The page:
Yadhana Jadoo and Eric Naki
Political Editor
2 minute read
21 Feb 2017
6:46 am

Makhura can’t wash his hands of e-tolling woes, says Outa

Yadhana Jadoo and Eric Naki

This after the premier admitted that introducing the controversial system was a 'mistake'.

Gauteng Premier David Makhura, whose stance is that he is opposed to e-tolling, is still “not playing the role he ought to” in putting more pressure on national government to end the system, advocacy organisations charge.

Makhura, in his state of the province address on Monday, said provincial government would “continue to engage” the national government on the e-toll issue.

“We have done everything in our power to resolve this matter. But the resolution here lies in the hands of national government,” he said.

The provincial government was mobilising resources for public infrastructure that would ensure the “mistakes” made with e-tolls were not repeated.

“We can’t build roads and only later inform citizens that they must pay. In fact, there will be no e-tolls on our new roads.”

Makhura said e-tolling – which funds the Gauteng Freeway Improvement Project – was implemented without proper public consultation and “people should not be told after a project is finished that they have to pay for it”.

READ MORE: E-tolls were a mistake, Makhura admits 

Organisation Undoing Tax Abuse (Outa) chairperson Wayne Duvenage called for the premier to up the pressure on Transport Minister Dipuo Peters.

“It’s nice for the premier to agree with us that the scheme required the necessary consultation and input from the people. This is one of the reasons we say it has been introduced unlawfully. However, we do agree with him that he can’t wash his hands of the issue,” Duvenage said.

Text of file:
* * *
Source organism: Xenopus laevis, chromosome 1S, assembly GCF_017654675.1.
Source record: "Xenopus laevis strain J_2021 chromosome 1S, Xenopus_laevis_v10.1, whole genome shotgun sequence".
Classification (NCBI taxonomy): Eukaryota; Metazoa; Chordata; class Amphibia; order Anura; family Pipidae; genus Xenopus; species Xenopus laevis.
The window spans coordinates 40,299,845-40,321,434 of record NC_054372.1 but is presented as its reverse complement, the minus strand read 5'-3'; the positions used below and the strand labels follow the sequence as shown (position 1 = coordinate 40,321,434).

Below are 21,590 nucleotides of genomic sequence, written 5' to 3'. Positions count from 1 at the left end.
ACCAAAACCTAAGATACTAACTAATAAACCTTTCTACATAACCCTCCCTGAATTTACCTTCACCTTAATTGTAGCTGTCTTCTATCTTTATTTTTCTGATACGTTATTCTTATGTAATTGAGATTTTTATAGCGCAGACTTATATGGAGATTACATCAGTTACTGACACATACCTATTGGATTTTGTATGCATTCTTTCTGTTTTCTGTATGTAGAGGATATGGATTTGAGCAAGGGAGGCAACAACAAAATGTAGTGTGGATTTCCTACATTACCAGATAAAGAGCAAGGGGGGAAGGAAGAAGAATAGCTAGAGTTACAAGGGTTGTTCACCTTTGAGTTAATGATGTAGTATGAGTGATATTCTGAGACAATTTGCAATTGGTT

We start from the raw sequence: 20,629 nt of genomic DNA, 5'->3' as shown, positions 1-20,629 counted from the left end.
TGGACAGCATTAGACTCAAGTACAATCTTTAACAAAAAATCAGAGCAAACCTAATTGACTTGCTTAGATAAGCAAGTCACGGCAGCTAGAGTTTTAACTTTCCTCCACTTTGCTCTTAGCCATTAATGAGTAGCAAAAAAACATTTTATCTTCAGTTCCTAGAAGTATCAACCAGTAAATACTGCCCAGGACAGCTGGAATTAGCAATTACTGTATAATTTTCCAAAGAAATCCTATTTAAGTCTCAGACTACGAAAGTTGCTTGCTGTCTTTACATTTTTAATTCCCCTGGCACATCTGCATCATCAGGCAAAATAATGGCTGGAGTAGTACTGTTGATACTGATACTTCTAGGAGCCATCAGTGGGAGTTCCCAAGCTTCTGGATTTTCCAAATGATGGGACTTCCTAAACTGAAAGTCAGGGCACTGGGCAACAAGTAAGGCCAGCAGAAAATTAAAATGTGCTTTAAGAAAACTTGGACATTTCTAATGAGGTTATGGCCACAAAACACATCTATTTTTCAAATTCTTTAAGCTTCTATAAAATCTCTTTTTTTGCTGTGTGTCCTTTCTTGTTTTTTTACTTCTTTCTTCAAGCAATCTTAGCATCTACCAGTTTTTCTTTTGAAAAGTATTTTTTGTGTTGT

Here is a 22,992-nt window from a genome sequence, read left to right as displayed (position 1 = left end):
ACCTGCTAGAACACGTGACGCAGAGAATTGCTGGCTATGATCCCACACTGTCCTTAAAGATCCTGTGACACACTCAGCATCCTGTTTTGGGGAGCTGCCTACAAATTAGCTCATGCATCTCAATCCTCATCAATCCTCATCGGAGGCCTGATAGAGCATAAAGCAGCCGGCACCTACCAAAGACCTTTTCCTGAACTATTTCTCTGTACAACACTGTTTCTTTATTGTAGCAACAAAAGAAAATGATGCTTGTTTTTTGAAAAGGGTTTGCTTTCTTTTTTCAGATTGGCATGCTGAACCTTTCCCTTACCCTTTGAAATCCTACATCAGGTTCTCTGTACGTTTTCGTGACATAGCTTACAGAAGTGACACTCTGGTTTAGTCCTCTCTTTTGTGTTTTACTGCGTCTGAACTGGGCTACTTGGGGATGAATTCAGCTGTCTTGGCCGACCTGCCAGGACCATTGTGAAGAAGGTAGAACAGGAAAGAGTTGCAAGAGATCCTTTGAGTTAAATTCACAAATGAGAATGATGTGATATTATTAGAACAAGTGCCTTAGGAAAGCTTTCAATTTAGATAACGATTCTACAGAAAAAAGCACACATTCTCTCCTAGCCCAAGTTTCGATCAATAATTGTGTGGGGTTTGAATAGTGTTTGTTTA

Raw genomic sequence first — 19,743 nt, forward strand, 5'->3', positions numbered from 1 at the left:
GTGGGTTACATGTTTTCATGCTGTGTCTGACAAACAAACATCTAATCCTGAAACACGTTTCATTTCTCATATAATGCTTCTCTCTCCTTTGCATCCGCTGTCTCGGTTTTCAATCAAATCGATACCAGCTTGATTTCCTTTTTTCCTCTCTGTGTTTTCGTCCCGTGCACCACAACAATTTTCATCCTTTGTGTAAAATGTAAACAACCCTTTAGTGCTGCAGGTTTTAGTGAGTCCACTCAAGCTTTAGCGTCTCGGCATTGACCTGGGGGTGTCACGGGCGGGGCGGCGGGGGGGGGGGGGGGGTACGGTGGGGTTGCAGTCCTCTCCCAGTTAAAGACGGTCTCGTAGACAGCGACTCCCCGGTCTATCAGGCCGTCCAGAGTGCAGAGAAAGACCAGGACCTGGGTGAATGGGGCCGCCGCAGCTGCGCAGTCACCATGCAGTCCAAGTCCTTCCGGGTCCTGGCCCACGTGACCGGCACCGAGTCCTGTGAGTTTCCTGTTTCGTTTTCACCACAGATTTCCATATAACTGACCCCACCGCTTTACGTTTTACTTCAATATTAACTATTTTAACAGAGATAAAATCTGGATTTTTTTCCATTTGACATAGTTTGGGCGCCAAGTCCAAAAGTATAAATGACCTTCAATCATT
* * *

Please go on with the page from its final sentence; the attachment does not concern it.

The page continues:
“While it is, indeed, a national issue, the impact the e-tolls has on his province is significant enough for the premier to put the minister under pressure to resolve this issue. A premier who is on record as being very anti the e-toll decision from the beginning is not playing the role he ought to in resolving this matter.

“Remember, it has failed and there is less than 20% compliance … Additionally, the provincial government is paying around R230 million per annum to the SA National Roads Agency for the tolls. Just as it was possible for the City of Cape Town to halt the toll road decision in Western Cape so, too, it could have been the case if the local or provincial authorities had challenged the matter.”

Justice Project SA chairperson Howard Dembovsky added that Makhura’s admittance was a “a superbly good start to finding a way to put right the mistake”.

“One can only hope that the premier’s colleagues who are higher up the food chain, as well as the arrogant individuals at Sanral, will also come to realise this instead of continuing to seek to wage war with motorists who drive on these freeways.”

DA Gauteng provincial leader John Moodey said “Makhura’s admission that no consultation had taken place on e-tolls showed “he has capitulated to his masters in Luthuli House”.

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